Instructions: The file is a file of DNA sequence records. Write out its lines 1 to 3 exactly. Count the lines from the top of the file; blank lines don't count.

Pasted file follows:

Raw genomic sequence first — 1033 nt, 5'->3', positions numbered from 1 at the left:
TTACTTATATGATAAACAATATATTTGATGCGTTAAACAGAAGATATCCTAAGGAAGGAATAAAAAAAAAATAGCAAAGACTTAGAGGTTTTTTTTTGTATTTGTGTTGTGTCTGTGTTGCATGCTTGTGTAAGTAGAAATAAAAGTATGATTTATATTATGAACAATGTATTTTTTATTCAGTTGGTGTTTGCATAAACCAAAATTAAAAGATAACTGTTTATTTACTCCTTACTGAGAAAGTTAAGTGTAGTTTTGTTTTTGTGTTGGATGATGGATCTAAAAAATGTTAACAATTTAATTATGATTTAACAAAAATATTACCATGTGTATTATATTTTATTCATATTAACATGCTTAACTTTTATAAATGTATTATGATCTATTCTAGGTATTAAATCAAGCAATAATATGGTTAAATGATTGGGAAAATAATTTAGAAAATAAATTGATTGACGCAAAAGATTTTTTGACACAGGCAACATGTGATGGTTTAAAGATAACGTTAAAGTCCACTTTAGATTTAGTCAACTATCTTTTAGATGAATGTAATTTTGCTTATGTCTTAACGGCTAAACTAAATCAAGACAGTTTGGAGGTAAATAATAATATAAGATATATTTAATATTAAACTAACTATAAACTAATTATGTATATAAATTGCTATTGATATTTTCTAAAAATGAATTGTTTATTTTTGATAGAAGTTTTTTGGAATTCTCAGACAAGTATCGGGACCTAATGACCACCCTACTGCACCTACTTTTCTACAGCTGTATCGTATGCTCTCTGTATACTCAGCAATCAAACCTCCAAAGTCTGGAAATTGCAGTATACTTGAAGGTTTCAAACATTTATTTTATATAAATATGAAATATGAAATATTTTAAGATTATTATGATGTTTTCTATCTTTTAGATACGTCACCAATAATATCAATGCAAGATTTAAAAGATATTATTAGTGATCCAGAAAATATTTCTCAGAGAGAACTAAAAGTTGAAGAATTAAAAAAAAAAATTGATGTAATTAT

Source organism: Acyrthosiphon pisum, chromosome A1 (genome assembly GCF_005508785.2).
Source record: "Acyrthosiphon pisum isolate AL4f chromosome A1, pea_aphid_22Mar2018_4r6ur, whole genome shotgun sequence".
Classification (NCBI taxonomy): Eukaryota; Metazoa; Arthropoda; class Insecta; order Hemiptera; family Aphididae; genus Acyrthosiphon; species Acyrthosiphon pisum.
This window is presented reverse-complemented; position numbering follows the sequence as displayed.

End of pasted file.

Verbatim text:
Raw genomic sequence first — 1033 nt, 5'->3', positions numbered from 1 at the left:
TTACTTATATGATAAACAATATATTTGATGCGTTAAACAGAAGATATCCTAAGGAAGGAATAAAAAAAAAATAGCAAAGACTTAGAGGTTTTTTTTTGTATTTGTGTTGTGTCTGTGTTGCATGCTTGTGTAAGTAGAAATAAAAGTATGATTTATATTATGAACAATGTATTTTTTATTCAGTTGGTGTTTGCATAAACCAAAATTAAAAGATAACTGTTTATTTACTCCTTACTGAGAAAGTTAAGTGTAGTTTTGTTTTTGTGTTGGATGATGGATCTAAAAAATGTTAACAATTTAATTATGATTTAACAAAAATATTACCATGTGTATTATATTTTATTCATATTAACATGCTTAACTTTTATAAATGTATTATGATCTATTCTAGGTATTAAATCAAGCAATAATATGGTTAAATGATTGGGAAAATAATTTAGAAAATAAATTGATTGACGCAAAAGATTTTTTGACACAGGCAACATGTGATGGTTTAAAGATAACGTTAAAGTCCACTTTAGATTTAGTCAACTATCTTTTAGATGAATGTAATTTTGCTTATGTCTTAACGGCTAAACTAAATCAAGACAGTTTGGAGGTAAATAATAATATAAGATATATTTAATATTAAACTAACTATAAACTAATTATGTATATAAATTGCTATTGATATTTTCTAAAAATGAATTGTTTATTTTTGATAGAAGTTTTTTGGAATTCTCAGACAAGTATCGGGACCTAATGACCACCCTACTGCACCTACTTTTCTACAGCTGTATCGTATGCTCTCTGTATACTCAGCAATCAAACCTCCAAAGTCTGGAAATTGCAGTATACTTGAAGGTTTCAAACATTTATTTTATATAAATATGAAATATGAAATATTTTAAGATTATTATGATGTTTTCTATCTTTTAGATACGTCACCAATAATATCAATGCAAGATTTAAAAGATATTATTAGTGATCCAGAAAATATTTCTCAGAGAGAACTAAAAGTTGAAGAATTAAAAAAAAAAATTGATGTAATTAT

Source organism: Acyrthosiphon pisum, chromosome A1 (genome assembly GCF_005508785.2).